INDONESIAN HYPERCUISINE

Make Bandung stop on your travel and check out French-artist Enora Lalet’s hybrid food-explorations and –creations. Her recurring favorite strategy called “Cooking Faces” is plumbing the depth on borders and tendencies of cultural identity concepts based on local cuisine in transition. Follow Enora Lalet on her latest discoveries through the Indonesian culinary-scene at Selasar Sunaryo art space in Bandung/West java.

First we need feed, then we eat, then we build rituals around gastronomy. (Enora Lalet)

 

INDONESIAN “COOKING FACES”

Since 2008 Enora Lalet questions how local cuisine is shaping cultural understanding and how it is changing within a hypercultural reality. The self-called visual food artist developed a creative practice to make close-up portraits of models, wearing self-made accessory, made out of locally discovered food-material. Inspired by “typical” Indonesian ingredients, tropical fruits or even instant noodles (which unfortunately became important part of Indonesian food culture), she creates a food-anthropological artistic approach out of a pool of hyper-cultural objects, textures, ornaments, colours and symbols.

 

Enora Lalet, Flag-mie for Bhineka Tunggal Ika (made out of Instant noodles), Photography, 75 x 100m, 2017

 

POP CULTURE MEETS INDONESIAN CRACKERS (KERUPUK)

Enora Lalet is interested in shapes, textures and flavours of her culinary found objects, which she’s transforming into a cultural hyperspace. Here creations are captured by the medium of photography in order to document her ephemeral artwork. Pop aesthetics on traditional Indonesian Batik backgrounds contrasts with local food-materials and traditional Indonesian dancing gestures. Jack- or dragon fruits, snow peas and sweat soy sauce next to French fries or donuts are used as painting- or sculptural materials and presented on (mostly) body-painted Indonesian faces. Furthermore Enora Lalet brings to the surface social issues oscillating between global and local, religion and local customs, when covering an Indonesian girls face with a burka made out of Indonesian crackers.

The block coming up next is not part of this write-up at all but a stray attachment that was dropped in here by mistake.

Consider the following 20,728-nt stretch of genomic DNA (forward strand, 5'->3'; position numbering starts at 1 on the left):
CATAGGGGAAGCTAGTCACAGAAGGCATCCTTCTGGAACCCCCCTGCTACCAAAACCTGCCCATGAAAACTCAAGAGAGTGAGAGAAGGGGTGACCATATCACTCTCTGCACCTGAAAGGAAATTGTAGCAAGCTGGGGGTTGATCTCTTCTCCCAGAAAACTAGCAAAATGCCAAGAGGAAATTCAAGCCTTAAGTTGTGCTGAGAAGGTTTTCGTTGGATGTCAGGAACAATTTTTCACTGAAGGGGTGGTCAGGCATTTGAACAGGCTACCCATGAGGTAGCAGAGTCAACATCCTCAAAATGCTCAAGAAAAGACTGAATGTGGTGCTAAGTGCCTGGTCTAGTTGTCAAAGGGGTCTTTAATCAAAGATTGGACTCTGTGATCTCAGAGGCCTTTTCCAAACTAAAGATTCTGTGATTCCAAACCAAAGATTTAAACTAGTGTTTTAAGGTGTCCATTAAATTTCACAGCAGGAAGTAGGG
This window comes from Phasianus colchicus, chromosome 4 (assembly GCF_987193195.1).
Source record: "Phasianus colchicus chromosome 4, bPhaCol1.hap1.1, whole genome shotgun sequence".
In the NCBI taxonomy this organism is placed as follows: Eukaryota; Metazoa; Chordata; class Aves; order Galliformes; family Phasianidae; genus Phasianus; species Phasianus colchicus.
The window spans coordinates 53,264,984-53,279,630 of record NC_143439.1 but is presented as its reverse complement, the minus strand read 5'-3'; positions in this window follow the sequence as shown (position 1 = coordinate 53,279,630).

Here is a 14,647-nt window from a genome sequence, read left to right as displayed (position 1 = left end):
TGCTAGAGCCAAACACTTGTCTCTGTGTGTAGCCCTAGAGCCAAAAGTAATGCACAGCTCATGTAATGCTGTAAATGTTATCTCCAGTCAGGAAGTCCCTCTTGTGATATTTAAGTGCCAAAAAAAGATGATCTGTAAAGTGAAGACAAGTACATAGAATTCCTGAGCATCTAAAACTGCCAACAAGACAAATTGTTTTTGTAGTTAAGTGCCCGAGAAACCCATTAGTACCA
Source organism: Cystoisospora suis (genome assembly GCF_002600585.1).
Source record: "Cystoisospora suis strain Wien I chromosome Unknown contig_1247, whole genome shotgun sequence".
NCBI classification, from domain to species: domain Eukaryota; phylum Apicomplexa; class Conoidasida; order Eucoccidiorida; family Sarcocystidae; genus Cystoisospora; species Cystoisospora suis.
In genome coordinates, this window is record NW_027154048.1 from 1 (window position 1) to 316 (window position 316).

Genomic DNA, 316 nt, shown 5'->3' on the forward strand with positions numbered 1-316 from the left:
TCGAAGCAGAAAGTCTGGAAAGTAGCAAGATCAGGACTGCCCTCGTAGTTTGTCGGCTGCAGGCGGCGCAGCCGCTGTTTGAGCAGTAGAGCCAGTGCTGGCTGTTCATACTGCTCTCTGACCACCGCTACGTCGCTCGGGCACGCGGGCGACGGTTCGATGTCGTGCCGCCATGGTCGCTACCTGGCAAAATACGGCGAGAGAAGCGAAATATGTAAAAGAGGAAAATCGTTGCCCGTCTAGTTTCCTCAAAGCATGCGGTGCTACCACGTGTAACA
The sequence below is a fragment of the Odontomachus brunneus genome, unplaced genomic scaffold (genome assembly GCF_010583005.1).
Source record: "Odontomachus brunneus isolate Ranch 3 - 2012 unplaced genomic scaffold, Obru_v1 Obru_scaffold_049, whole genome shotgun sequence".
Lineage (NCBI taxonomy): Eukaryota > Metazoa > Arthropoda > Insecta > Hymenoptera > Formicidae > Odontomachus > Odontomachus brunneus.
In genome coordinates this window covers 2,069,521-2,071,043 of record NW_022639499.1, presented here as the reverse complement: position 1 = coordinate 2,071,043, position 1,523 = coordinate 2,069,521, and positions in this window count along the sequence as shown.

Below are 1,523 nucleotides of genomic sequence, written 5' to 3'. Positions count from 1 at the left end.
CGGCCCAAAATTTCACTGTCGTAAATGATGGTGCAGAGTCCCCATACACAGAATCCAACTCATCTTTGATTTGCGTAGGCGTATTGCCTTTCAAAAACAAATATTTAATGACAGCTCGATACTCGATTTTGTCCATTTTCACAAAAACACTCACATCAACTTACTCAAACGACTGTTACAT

Jack Fruit Helmet by Enora Lalet

HYBRID FOOD-CREATIONS AS HYPERCULTURAL ART-PRACTICE

Without boundaries Enora Lalets artwork is unfolded in a space of simultaneity, of closenessand distance shifting between different cultural ideas, objects and customs. By using Byung-Chul Han’s concept of “Hyperculturality” as a term to describe contemporary cultural phenomena, Enora Lalet’s artistic Hypercuisine refers on a broad variety of cultural issues and questions displayed through a creative practice.

Die Hypercuisine nivelliert die Vielfalt der Esskulturen nicht. Sie wirft ja nicht alles blind in einen Topf. Vielmehr lebt sie von Unterschieden. Und sie kreiert neue Formen. (Byung-Chul Han 2005, p. 23.)

Hypercuisine doesn’t level the variety of gastronomic culture. It doesn’t throw everything blindly into a pot. Rather, it lives by differences. And it creates new forms. (Byung-Chul Han 2005, p. 23, translated by IndoSenia)

@ SELASAR SUNARYO ART SPACE IN BANDUNG

Enora Lalets exhibition is showcased at Selasar Sunaryo’s art space. Based in fresh Bandung, the arty hub is dedicated to contemporary art. One main purpose of Bandung’s top art space is to build links between Indonesian and international art. Selasar Sunaryo puts on dozens of interesting art exhibitions throughout the year. Take a look at their website or at IndoEvents to know what is going on there!

Where?    

Art Exhibition TATA BOGA by Enora Lalet (February 24 until March 19) @ Selasar Sunaryo Art Space Bandung

Jalan Bukit Pakar Timur No. 100, Bandung, 40198 West Java  ◊  http://selasarsunaryo.com (mostly in Indonesian Language, partly English)  ◊  info@selasarsunaryo.com  ◊  +62 22 250 7939

When?         

Tuesday – Sunday 10:00 – 17:00  ◊  Closed on Monday and National Holidays

How much?          

FREE entry

Leave a Reply

Your email address will not be published. Required fields are marked *